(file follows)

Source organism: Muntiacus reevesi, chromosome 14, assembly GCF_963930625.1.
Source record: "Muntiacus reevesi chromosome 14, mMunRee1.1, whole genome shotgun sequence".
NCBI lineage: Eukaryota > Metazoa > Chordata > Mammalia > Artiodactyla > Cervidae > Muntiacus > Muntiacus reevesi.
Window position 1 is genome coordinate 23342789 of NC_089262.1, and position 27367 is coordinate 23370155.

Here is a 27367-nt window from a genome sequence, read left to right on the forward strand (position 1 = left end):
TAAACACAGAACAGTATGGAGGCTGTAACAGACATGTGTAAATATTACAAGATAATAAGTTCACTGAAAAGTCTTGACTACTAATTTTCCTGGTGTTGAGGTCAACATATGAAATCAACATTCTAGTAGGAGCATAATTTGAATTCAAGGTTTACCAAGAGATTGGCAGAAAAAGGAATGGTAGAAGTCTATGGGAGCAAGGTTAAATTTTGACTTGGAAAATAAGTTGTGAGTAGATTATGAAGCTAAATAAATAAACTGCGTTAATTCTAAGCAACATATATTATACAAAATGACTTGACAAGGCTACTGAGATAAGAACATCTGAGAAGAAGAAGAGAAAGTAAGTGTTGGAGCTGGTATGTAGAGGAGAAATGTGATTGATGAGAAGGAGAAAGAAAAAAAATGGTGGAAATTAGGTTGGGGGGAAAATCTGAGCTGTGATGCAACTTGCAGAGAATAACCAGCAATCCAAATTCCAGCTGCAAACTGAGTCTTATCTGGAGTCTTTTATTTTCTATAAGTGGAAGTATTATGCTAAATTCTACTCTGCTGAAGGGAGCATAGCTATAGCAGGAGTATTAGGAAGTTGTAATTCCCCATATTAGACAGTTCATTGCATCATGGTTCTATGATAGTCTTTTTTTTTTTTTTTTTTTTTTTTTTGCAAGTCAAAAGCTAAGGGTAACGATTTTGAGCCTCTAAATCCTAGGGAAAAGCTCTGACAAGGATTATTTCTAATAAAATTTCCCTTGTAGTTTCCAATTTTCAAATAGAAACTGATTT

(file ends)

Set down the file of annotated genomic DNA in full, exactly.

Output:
Source organism: Muntiacus reevesi, chromosome 14, assembly GCF_963930625.1.
Source record: "Muntiacus reevesi chromosome 14, mMunRee1.1, whole genome shotgun sequence".
NCBI lineage: Eukaryota > Metazoa > Chordata > Mammalia > Artiodactyla > Cervidae > Muntiacus > Muntiacus reevesi.
Window position 1 is genome coordinate 23342789 of NC_089262.1, and position 27367 is coordinate 23370155.

Here is a 27367-nt window from a genome sequence, read left to right on the forward strand (position 1 = left end):
TAAACACAGAACAGTATGGAGGCTGTAACAGACATGTGTAAATATTACAAGATAATAAGTTCACTGAAAAGTCTTGACTACTAATTTTCCTGGTGTTGAGGTCAACATATGAAATCAACATTCTAGTAGGAGCATAATTTGAATTCAAGGTTTACCAAGAGATTGGCAGAAAAAGGAATGGTAGAAGTCTATGGGAGCAAGGTTAAATTTTGACTTGGAAAATAAGTTGTGAGTAGATTATGAAGCTAAATAAATAAACTGCGTTAATTCTAAGCAACATATATTATACAAAATGACTTGACAAGGCTACTGAGATAAGAACATCTGAGAAGAAGAAGAGAAAGTAAGTGTTGGAGCTGGTATGTAGAGGAGAAATGTGATTGATGAGAAGGAGAAAGAAAAAAAATGGTGGAAATTAGGTTGGGGGGAAAATCTGAGCTGTGATGCAACTTGCAGAGAATAACCAGCAATCCAAATTCCAGCTGCAAACTGAGTCTTATCTGGAGTCTTTTATTTTCTATAAGTGGAAGTATTATGCTAAATTCTACTCTGCTGAAGGGAGCATAGCTATAGCAGGAGTATTAGGAAGTTGTAATTCCCCATATTAGACAGTTCATTGCATCATGGTTCTATGATAGTCTTTTTTTTTTTTTTTTTTTTTTTTTTGCAAGTCAAAAGCTAAGGGTAACGATTTTGAGCCTCTAAATCCTAGGGAAAAGCTCTGACAAGGATTATTTCTAATAAAATTTCCCTTGTAGTTTCCAATTTTCAAATAGAAACTGATTT